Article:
Loosely based on an obscure ‘70s Marvel comic of the same name, Omega the Unknown is novelist Jonathan Lethem’s first and only foray into the medium, with art by indie cartoonist Farel Dalrymple. The story centers on Titus Alexander Island, a neurotic fifteen-year-old prodigy who lives with his parents in isolation from the rest of the world. When his family decides to pack up and move to New York, a fatal car crash kills Alexander’s parents and changes everything. Before blacking out, Alex sees something very strange. Impossible even. He wakes up in a hospital in New York a few days later with bizarre Ω-shaped burn marks on his hands. He is then attacked by a group of robots, but is protected by a mysterious caped figure, the titular Omega. While Alexander is trying to adjust to the city and understand the strange events surrounding him, a super hero named The Mink® commercializes his name at the expense of whatever morals he once had. Meanwhile, Omega continues to pursue the robots the attacked Alexander while working at a street vendor in front of Alexander’s school.
As you can tell from the above paragraph, the Omega the Unknown is a very complicated comic. In fact, the above paragraph barely even touches on the 2nd issue of this 10 issue series. In the hands of a less competent writer, Omega would be a confusing, pretentious mess. However, Lethem (and his collaborator on the book, Karl Rusnak) is far from incompetent, and handles the convoluted story with charm and grace. The author smartly takes cues from the book’s title, and leaves much of the plot in Omega the Unknown unexplained. This can sometimes be infuriating to read, but it’s never actually confusing. Unlike many mysterious sci-fi or cape stories, we aren’t being tricked into a poorly planned Swiss cheese of plot holes, as Omega is a story that knows exactly what is happening and why. But rather than explain how everything works to us in boring chunks of text, we are shown what happens, with small hints and visual nods to the reasons for what we see. I imagine that were I to read Steve Gerber’s original, I would discover that many moments in that story are the basis for much of the action in the new Omega, but nonetheless I am certain the surreal vision in this story would remain wildly original. For the first time in ages, I have a superhero comic that doesn’t make me roll my eyes or fall asleep, but allows me to revel in the magic and fantastical nature of the genre.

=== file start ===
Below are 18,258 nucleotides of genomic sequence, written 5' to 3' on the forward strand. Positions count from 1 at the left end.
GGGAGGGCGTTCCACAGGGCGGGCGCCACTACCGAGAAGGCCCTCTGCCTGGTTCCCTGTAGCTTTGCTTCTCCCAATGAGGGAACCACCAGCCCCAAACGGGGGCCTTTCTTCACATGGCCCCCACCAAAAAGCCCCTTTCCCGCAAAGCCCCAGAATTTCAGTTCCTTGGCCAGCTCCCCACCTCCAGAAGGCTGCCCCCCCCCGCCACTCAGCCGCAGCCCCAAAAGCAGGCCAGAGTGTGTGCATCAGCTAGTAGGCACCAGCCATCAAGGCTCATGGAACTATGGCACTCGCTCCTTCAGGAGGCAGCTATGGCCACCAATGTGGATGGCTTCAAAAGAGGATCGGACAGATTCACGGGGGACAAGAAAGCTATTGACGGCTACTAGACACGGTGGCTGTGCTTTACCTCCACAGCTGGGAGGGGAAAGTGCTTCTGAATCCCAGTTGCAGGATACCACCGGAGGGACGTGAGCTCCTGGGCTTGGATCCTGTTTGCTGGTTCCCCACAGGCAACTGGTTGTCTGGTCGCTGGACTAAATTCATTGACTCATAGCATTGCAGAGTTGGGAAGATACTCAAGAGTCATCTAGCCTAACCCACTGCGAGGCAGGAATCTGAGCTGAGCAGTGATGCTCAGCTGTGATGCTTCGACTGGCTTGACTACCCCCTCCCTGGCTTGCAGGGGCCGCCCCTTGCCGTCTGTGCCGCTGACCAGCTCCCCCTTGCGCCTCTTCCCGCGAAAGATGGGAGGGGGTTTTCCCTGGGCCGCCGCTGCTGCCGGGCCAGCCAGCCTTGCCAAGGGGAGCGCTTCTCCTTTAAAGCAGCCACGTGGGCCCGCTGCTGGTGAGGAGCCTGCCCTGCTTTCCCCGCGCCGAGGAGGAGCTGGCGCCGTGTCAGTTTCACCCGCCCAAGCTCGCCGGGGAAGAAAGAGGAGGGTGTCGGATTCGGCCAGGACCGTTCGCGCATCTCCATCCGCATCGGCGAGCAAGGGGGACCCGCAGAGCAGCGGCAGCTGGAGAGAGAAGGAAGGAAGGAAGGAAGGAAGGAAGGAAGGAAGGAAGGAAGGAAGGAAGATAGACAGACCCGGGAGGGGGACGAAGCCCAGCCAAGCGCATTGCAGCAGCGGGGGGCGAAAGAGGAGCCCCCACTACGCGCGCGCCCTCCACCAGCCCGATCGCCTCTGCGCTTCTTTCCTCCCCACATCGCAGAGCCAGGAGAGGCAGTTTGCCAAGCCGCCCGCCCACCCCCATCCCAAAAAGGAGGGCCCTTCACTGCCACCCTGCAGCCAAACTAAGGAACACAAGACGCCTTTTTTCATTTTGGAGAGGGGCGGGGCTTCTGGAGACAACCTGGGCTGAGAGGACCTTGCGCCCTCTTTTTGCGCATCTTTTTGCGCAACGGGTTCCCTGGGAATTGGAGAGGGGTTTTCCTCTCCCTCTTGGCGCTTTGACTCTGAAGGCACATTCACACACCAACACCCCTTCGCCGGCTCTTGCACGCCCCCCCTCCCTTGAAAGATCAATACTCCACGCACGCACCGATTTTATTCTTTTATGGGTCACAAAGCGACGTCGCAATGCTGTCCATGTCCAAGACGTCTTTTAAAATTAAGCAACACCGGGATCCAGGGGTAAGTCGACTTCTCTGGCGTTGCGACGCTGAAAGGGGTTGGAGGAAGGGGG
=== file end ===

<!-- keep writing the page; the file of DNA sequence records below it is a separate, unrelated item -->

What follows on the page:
But as fantastical as it may be, the world presented in Omega is one firmly rooted in reality. Even as spandex-wearing vigilantes are fighting evil alien robots, the real focus of the book is the people, people who live in a real world and sometimes see the worst of it. The adolescent characters in this comic aren’t a whitewashed group of nice-guys a la Archie, and the New York we see is no shining metropolis like the ones seen in most contemporary cape comics. Alexander and his friends are some of the most realistic young adults to appear in a superhero story since Peter Parker first learned of power and responsibility. They’re a diverse, slightly awkward group of individuals who don’t try to be fit any heroic Objectivist expectations, and sometimes make mistakes. A particularly memorable example of the comic’s realism is a subplot involving a chubby kid with glasses named Hugh who is routinely roughed up by a group of bullies led by a punk calling himself Roofie. One day, Alex tries to intervene, and Roofie gives Hugh a gun, leading to a moment neither can ever turn back from. Later, in a moment of unreality called the Nowh-area®, Alex sees Hugh again, and they have a conversation that moved this reviewer to tears. What makes this part of the story such an emotional read is that Hugh and Roofie are not shown as good or evil. Sure, what Roofie did was awful, but there are strong implications that he was a victim of peer pressure. Hugh easily could have been portrayed like many other geeks in popular culture, saints who are simply bullied because they are smart and unique, but he isn’t. He has a tragic flaw. He made the unfortunate choice to accept his unpleasant surroundings, and suffered as a result. It’s a human tragedy within a super-powered adventure that the main characters, and the people reading about them, can learn from.